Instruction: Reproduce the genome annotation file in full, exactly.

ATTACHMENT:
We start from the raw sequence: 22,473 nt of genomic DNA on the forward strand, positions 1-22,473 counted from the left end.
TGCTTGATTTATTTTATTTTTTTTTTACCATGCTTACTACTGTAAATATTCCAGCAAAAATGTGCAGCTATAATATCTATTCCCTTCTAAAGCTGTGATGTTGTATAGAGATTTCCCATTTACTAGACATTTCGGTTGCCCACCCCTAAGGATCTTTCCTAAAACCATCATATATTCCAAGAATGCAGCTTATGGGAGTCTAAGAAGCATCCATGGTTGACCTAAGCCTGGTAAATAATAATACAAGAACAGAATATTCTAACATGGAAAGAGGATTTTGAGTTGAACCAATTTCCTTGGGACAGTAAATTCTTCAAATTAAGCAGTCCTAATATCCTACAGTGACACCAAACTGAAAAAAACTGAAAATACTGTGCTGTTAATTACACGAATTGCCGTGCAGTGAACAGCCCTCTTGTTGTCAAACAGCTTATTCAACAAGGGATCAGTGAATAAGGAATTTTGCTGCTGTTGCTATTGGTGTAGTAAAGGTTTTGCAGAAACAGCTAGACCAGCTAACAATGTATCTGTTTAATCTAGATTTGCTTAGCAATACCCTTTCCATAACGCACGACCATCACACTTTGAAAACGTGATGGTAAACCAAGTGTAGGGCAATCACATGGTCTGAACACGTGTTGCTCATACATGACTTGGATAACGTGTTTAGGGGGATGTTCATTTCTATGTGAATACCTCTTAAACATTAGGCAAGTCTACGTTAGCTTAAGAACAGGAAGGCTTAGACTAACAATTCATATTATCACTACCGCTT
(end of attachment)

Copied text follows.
We start from the raw sequence: 22,473 nt of genomic DNA on the forward strand, positions 1-22,473 counted from the left end.
TGCTTGATTTATTTTATTTTTTTTTTACCATGCTTACTACTGTAAATATTCCAGCAAAAATGTGCAGCTATAATATCTATTCCCTTCTAAAGCTGTGATGTTGTATAGAGATTTCCCATTTACTAGACATTTCGGTTGCCCACCCCTAAGGATCTTTCCTAAAACCATCATATATTCCAAGAATGCAGCTTATGGGAGTCTAAGAAGCATCCATGGTTGACCTAAGCCTGGTAAATAATAATACAAGAACAGAATATTCTAACATGGAAAGAGGATTTTGAGTTGAACCAATTTCCTTGGGACAGTAAATTCTTCAAATTAAGCAGTCCTAATATCCTACAGTGACACCAAACTGAAAAAAACTGAAAATACTGTGCTGTTAATTACACGAATTGCCGTGCAGTGAACAGCCCTCTTGTTGTCAAACAGCTTATTCAACAAGGGATCAGTGAATAAGGAATTTTGCTGCTGTTGCTATTGGTGTAGTAAAGGTTTTGCAGAAACAGCTAGACCAGCTAACAATGTATCTGTTTAATCTAGATTTGCTTAGCAATACCCTTTCCATAACGCACGACCATCACACTTTGAAAACGTGATGGTAAACCAAGTGTAGGGCAATCACATGGTCTGAACACGTGTTGCTCATACATGACTTGGATAACGTGTTTAGGGGGATGTTCATTTCTATGTGAATACCTCTTAAACATTAGGCAAGTCTACGTTAGCTTAAGAACAGGAAGGCTTAGACTAACAATTCATATTATCACTACCGCTT